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Exline, Iowa - Heading east for two miles on gravel from the Appanoose County town of Exline leads to the 7,300-acre Sedan Bottoms Wildlife Area, an important birding spot that is popular for duck hunting and home to legendary Iowa stags.
The expansive area is a mix of wetlands, upland timber, bottomland timber and grasslands supporting diverse wildlife at a get-away-from-it-all place.
“If you want an opportunity to enjoy a wildlife area away from other people, Sedan Bottoms is for you,” said Heath Van Waus, wildlife biologist for the Iowa Department of Natural Resources (DNR).
Sedan Bottoms is an oasis for a number of Iowa birds in need of critical habitat, like red-shouldered hawks, chimney swifts, sedge wrens, bobolinks, Eastern whip-poor-wills, Acadian flycatchers, Henslow’s sparrows and more. Given its size, habitat diversity and location to other large blocks of public and private land, both in Iowa and northern Missouri, as well as its importance on the migration route, Sedan Bottoms was dedicated as an Iowa Bird Conservation Area in 2013.
Its habitat diversity also supports an impressive reptile community including western ribbon snakes, prairie ringneck snakes, northern water snakes and state threatened diamondback water snakes.
The hydrology that makes Sedan Bottoms so dynamic also brings with it the continuous battle that is reed canary grass, an unwanted, hip busting invader that loves moist soil.
“With the weather conditions during the spring and summer months in the last few years we’ve been fortunate enough to get out and implement some of these management practices we want done,” he said.
Van Waus and the Rathbun Wildlife Unit have been using different techniques to suppress the canary grass and add diversity to the plant community. They’ve applied chemicals from above and from the back of utility vehicles to get to the hard to access places. They’ve mowed large sections, used prescribed fire and, when possible, disked in the fall.
The native seedbank that still lives under the invasive reed canary grass and now given way to bidens, sedges and annual and perennial smartweed to outcompete the canary grass and provide high quality food and brood rearing habitat. When its blooming, the number of pollinators here is beyond impressive.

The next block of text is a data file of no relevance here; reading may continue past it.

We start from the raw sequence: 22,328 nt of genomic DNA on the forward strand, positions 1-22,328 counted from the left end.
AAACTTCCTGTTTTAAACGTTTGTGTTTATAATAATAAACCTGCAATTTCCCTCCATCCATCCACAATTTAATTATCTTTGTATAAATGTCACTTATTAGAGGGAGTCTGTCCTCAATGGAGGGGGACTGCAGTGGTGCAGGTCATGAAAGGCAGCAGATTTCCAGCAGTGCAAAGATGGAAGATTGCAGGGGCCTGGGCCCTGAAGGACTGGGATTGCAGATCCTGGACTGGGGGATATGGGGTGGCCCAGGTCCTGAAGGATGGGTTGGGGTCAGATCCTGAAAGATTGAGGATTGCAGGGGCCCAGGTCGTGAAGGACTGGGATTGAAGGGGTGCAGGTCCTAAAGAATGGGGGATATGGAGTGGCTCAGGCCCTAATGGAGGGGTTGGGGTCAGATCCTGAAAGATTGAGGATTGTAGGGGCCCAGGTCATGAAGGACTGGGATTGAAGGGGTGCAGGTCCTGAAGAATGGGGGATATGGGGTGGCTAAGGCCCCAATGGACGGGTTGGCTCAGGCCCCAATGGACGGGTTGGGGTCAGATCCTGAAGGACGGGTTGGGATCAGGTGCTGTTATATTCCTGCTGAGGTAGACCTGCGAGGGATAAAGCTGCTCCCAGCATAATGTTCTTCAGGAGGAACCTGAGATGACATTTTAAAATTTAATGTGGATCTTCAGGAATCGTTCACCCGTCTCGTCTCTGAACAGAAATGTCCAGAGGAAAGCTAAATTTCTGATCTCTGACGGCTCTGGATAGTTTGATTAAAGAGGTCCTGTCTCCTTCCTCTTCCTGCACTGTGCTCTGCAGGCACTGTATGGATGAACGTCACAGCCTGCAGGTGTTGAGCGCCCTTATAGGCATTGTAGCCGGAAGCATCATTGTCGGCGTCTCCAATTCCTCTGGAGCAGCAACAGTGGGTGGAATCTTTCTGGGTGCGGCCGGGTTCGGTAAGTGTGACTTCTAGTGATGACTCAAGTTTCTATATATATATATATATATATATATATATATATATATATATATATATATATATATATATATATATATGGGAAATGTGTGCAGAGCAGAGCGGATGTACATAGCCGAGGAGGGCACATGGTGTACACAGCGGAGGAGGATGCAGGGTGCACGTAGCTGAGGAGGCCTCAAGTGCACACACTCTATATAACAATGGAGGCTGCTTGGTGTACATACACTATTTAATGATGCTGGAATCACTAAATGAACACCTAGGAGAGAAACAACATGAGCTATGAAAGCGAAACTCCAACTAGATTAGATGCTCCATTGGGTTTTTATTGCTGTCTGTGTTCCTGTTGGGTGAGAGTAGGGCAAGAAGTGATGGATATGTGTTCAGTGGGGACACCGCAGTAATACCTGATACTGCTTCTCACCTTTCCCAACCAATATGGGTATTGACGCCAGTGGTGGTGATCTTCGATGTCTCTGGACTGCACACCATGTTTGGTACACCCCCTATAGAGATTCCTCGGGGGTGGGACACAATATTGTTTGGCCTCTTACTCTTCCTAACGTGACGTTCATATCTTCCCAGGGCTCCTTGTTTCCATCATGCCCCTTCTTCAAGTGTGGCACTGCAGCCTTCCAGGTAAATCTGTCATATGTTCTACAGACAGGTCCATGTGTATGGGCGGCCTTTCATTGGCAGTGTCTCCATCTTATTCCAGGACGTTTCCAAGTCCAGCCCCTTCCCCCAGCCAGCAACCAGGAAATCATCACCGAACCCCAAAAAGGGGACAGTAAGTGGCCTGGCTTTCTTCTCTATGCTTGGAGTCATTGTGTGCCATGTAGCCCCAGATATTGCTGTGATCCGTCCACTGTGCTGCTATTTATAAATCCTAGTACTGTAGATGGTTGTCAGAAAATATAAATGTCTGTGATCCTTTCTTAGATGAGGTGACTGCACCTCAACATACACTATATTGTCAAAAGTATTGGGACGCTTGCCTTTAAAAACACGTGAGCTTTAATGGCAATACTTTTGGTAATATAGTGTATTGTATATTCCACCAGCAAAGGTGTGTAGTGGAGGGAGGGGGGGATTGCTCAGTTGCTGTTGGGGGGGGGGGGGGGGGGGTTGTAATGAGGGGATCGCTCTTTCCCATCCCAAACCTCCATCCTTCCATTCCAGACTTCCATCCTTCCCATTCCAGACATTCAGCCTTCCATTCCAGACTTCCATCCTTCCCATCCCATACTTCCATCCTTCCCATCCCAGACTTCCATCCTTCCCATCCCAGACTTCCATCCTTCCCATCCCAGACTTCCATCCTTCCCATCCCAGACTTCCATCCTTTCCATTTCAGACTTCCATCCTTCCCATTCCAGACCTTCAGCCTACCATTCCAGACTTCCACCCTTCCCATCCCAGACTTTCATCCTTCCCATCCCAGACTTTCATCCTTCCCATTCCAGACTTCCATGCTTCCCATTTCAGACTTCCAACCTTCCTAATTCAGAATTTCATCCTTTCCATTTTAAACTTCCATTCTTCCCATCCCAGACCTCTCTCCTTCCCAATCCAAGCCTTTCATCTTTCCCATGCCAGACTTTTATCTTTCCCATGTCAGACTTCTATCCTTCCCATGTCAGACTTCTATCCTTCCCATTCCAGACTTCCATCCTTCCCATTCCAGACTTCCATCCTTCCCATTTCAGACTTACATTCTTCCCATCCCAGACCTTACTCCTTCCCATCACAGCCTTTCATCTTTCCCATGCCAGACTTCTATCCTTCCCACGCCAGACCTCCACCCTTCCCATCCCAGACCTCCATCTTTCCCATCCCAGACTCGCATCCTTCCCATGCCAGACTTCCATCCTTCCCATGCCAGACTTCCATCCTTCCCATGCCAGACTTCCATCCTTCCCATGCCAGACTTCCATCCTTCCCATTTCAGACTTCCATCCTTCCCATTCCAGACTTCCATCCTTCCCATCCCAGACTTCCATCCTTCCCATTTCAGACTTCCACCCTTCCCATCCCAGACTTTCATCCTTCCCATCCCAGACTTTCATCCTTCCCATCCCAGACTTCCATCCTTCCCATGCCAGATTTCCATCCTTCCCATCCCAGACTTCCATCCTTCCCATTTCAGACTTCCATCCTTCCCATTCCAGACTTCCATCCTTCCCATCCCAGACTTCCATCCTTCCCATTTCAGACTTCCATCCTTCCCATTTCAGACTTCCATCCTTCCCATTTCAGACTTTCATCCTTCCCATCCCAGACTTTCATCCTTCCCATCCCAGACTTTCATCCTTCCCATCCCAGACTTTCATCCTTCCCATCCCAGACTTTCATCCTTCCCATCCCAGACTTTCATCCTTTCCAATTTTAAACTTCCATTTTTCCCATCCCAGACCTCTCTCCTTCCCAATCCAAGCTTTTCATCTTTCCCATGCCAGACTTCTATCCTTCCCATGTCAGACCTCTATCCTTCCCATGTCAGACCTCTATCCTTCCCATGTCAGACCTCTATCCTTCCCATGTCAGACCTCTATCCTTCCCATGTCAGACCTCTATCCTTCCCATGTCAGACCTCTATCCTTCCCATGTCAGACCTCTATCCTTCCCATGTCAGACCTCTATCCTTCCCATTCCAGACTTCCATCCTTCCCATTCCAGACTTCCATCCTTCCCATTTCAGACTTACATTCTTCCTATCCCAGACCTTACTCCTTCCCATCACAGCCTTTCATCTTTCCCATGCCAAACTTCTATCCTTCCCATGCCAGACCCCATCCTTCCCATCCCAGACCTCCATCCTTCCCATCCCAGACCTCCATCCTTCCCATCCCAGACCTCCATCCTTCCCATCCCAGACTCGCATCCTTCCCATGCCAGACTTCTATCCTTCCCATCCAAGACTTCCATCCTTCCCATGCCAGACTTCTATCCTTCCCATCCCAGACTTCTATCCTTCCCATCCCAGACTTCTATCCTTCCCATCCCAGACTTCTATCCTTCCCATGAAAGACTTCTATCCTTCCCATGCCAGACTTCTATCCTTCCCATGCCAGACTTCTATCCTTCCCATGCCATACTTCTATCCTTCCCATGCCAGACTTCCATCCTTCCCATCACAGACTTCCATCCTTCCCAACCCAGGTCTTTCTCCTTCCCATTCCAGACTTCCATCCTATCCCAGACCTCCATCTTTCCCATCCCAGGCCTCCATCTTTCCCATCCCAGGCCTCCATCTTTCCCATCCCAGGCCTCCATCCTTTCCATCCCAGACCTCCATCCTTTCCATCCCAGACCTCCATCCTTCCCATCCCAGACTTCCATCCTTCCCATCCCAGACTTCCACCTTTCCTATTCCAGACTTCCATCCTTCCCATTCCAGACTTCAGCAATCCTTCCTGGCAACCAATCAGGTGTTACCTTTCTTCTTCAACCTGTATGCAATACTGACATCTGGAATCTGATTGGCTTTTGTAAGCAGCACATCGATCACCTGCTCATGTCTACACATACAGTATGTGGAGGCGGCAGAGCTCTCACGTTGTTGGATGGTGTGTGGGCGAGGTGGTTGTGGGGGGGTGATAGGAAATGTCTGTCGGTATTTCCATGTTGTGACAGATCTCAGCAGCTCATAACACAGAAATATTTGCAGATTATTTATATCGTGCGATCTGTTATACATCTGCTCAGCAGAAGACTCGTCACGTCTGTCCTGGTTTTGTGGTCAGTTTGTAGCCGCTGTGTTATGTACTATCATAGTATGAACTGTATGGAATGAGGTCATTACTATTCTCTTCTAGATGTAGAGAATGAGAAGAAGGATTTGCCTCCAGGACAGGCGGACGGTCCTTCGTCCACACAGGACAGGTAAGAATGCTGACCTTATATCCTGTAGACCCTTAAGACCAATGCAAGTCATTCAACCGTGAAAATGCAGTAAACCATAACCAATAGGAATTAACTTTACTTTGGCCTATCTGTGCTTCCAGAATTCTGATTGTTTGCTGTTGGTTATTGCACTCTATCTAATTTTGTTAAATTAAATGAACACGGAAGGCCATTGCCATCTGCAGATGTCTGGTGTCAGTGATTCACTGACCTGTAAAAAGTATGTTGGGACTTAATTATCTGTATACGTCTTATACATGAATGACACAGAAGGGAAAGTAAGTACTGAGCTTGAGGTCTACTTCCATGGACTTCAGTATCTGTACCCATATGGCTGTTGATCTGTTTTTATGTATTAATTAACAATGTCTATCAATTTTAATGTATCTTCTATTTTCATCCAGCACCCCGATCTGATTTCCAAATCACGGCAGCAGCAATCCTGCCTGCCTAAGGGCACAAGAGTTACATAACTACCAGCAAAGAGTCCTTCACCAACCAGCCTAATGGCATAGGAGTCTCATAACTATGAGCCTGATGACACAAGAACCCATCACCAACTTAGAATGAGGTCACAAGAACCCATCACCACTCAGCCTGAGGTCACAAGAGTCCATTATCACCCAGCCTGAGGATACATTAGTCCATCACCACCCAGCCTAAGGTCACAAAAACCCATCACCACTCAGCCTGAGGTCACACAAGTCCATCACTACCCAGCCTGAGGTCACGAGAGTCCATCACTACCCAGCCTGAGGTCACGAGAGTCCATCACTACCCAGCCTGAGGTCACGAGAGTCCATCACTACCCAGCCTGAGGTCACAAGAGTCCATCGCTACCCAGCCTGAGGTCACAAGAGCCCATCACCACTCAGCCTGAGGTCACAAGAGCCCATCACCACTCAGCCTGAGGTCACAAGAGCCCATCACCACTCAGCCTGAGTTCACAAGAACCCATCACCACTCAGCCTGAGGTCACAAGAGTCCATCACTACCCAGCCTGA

“Every wildlife area is a little different and here, our goal at Sedan Bottoms is to convert a couple hundred acres each year away from canary grass using existing research and things that have worked in the past as well as trying new approaches, to see what works and what doesn’t,” he said. Projects are spread around the area to create grassland diversity.
Van Waus has added a small grain component in the last year from the cover crop seeds raised by the DNR. The 60-80 acres in small grains provides food for birds, is used by deer for browse and grassland birds to raise their broods.
His staff applied the seeds in the fall using a broadcast spreader and/or drill to let the rain and snow work it into the ground. They used the same technique to install food plots that can handle a little wet soil.
“We’ve had better success getting those seeds to take by planting in the fall when mother nature is little more forgiving,” he said.
On this early August morning, wildlife staff have placed boards into the water control structure on Brush Creek, a tributary to the nearby Chariton River, under the watchful eye of a barred owl.
Brush Creek flows through Sedan Bottoms and will back up water through a system of oxbows and other water control structures that will divert the water to the sub impoundments creating a series of shallow wetlands.
Much of the now converted canary grass will have sheet water underneath it, which is great for hunting teal along with numerous other waterfowl species, he said. “When there’s water in the marsh and the acorns are dropping from the swamp white oaks and pin oaks, waterfowl numbers can be pretty impressive,” he said as a pair of wood ducks flew off the creek right on que.
“It’s walk-in hunting only here - there’s no boats – so you have to carry everything with you, which is a different kind of experience. The sheer size allows most hunters to find hunting spots away from other hunters,” Van Waus said.
That size, along with its location, makes Sedan Bottoms attractive to nonresidents during deer season.
“There’s world class whitetails down here, but they’re not that easy to get to,” he said.